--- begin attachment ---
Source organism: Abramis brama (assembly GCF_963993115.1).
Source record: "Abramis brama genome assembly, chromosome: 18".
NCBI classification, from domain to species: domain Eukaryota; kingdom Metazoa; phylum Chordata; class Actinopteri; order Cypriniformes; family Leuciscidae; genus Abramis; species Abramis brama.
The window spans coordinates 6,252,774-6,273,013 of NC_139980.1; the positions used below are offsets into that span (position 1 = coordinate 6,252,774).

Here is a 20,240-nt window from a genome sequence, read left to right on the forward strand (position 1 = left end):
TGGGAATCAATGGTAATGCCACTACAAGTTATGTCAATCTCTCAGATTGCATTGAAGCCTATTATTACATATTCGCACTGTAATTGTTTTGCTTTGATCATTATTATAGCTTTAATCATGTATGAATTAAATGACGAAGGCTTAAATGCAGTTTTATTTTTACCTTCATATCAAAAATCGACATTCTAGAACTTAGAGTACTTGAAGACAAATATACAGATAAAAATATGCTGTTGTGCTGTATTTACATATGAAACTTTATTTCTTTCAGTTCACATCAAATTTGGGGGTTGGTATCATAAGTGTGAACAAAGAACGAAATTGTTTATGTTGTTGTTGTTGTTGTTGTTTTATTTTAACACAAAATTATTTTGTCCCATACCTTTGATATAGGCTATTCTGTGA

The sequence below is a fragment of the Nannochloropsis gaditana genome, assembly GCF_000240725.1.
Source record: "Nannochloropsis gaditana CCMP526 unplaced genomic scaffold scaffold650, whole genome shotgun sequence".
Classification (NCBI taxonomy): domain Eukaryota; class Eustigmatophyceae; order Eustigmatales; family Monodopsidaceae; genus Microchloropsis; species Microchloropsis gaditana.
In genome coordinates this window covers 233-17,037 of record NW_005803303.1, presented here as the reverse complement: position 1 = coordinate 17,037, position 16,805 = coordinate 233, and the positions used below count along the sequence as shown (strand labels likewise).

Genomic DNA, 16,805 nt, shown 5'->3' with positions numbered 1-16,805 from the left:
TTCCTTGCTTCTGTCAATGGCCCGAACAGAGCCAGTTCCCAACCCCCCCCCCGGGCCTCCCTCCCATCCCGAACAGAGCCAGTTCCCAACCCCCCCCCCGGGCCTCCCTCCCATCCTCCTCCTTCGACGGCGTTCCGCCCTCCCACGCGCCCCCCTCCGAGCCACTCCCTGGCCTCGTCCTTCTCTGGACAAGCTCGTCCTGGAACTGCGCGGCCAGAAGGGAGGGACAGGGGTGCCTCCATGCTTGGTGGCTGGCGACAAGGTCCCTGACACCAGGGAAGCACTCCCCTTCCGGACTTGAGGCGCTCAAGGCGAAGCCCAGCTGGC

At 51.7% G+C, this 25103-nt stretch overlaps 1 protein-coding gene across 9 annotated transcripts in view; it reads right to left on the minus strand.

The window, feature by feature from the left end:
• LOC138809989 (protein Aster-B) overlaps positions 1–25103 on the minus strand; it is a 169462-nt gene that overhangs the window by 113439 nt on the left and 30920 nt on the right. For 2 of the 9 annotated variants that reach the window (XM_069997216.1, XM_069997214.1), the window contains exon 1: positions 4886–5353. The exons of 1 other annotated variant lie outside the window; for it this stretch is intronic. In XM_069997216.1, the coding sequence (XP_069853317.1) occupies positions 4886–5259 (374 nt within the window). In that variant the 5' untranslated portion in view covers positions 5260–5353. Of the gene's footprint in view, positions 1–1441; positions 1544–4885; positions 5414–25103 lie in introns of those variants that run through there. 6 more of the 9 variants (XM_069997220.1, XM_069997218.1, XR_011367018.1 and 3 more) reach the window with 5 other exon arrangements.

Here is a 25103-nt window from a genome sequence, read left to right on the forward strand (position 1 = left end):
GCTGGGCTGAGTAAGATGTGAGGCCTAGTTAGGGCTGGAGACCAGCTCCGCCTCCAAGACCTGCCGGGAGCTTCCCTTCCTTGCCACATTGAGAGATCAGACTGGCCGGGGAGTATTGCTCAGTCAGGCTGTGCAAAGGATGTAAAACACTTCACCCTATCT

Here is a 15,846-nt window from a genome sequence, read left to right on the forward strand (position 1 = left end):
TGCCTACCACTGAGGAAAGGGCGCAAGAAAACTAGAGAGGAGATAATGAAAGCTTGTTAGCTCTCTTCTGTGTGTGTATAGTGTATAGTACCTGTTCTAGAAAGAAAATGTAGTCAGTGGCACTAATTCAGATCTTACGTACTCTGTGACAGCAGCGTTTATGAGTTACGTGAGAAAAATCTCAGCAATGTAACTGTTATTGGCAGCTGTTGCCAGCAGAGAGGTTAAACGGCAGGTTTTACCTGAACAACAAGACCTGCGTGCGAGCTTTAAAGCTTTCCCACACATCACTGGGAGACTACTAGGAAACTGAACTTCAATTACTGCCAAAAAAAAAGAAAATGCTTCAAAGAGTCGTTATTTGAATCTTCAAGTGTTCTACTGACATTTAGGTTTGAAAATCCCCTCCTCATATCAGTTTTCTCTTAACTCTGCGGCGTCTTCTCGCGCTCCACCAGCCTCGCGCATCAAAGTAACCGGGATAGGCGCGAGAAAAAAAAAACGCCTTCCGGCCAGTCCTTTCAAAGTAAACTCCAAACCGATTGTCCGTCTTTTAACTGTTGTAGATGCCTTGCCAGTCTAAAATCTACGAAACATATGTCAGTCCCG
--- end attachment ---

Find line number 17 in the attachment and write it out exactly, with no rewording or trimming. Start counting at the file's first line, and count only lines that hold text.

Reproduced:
GCTGGGCTGAGTAAGATGTGAGGCCTAGTTAGGGCTGGAGACCAGCTCCGCCTCCAAGACCTGCCGGGAGCTTCCCTTCCTTGCCACATTGAGAGATCAGACTGGCCGGGGAGTATTGCTCAGTCAGGCTGTGCAAAGGATGTAAAACACTTCACCCTATCT